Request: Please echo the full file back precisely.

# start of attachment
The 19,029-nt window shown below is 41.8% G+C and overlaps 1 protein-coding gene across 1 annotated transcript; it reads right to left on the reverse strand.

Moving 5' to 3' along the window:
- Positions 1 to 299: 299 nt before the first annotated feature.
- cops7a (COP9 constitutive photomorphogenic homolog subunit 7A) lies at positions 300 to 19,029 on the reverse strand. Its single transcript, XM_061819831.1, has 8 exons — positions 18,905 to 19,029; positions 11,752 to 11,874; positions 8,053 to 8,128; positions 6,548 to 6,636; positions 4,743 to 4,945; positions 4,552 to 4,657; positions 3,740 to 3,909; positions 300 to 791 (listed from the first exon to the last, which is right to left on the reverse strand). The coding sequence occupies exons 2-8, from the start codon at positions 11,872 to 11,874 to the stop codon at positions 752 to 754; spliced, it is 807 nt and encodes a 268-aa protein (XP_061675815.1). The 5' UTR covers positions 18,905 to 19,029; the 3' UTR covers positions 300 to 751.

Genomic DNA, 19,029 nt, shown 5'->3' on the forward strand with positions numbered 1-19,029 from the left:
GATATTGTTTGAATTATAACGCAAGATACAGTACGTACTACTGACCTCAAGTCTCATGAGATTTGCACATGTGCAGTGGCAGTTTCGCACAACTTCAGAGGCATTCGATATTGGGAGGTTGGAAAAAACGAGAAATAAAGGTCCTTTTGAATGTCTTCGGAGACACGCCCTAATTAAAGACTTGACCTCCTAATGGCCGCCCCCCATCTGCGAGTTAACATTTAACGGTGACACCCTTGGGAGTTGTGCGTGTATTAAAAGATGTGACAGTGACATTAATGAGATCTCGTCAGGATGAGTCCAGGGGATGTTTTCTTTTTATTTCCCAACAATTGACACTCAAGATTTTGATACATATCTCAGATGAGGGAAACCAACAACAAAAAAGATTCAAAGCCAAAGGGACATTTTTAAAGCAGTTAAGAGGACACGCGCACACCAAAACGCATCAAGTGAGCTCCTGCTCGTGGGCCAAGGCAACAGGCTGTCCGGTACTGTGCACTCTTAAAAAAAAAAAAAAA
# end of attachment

The 19,029-nt window shown below is 41.8% G+C and overlaps 1 protein-coding gene across 1 annotated transcript; it reads right to left on the reverse strand.

Moving 5' to 3' along the window:
- Positions 1 to 299: 299 nt before the first annotated feature.
- cops7a (COP9 constitutive photomorphogenic homolog subunit 7A) lies at positions 300 to 19,029 on the reverse strand. Its single transcript, XM_061819831.1, has 8 exons — positions 18,905 to 19,029; positions 11,752 to 11,874; positions 8,053 to 8,128; positions 6,548 to 6,636; positions 4,743 to 4,945; positions 4,552 to 4,657; positions 3,740 to 3,909; positions 300 to 791 (listed from the first exon to the last, which is right to left on the reverse strand). The coding sequence occupies exons 2-8, from the start codon at positions 11,872 to 11,874 to the stop codon at positions 752 to 754; spliced, it is 807 nt and encodes a 268-aa protein (XP_061675815.1). The 5' UTR covers positions 18,905 to 19,029; the 3' UTR covers positions 300 to 751.

Genomic DNA, 19,029 nt, shown 5'->3' on the forward strand with positions numbered 1-19,029 from the left:
GATATTGTTTGAATTATAACGCAAGATACAGTACGTACTACTGACCTCAAGTCTCATGAGATTTGCACATGTGCAGTGGCAGTTTCGCACAACTTCAGAGGCATTCGATATTGGGAGGTTGGAAAAAACGAGAAATAAAGGTCCTTTTGAATGTCTTCGGAGACACGCCCTAATTAAAGACTTGACCTCCTAATGGCCGCCCCCCATCTGCGAGTTAACATTTAACGGTGACACCCTTGGGAGTTGTGCGTGTATTAAAAGATGTGACAGTGACATTAATGAGATCTCGTCAGGATGAGTCCAGGGGATGTTTTCTTTTTATTTCCCAACAATTGACACTCAAGATTTTGATACATATCTCAGATGAGGGAAACCAACAACAAAAAAGATTCAAAGCCAAAGGGACATTTTTAAAGCAGTTAAGAGGACACGCGCACACCAAAACGCATCAAGTGAGCTCCTGCTCGTGGGCCAAGGCAACAGGCTGTCCGGTACTGTGCACTCTTAAAAAAAAAAAAAAA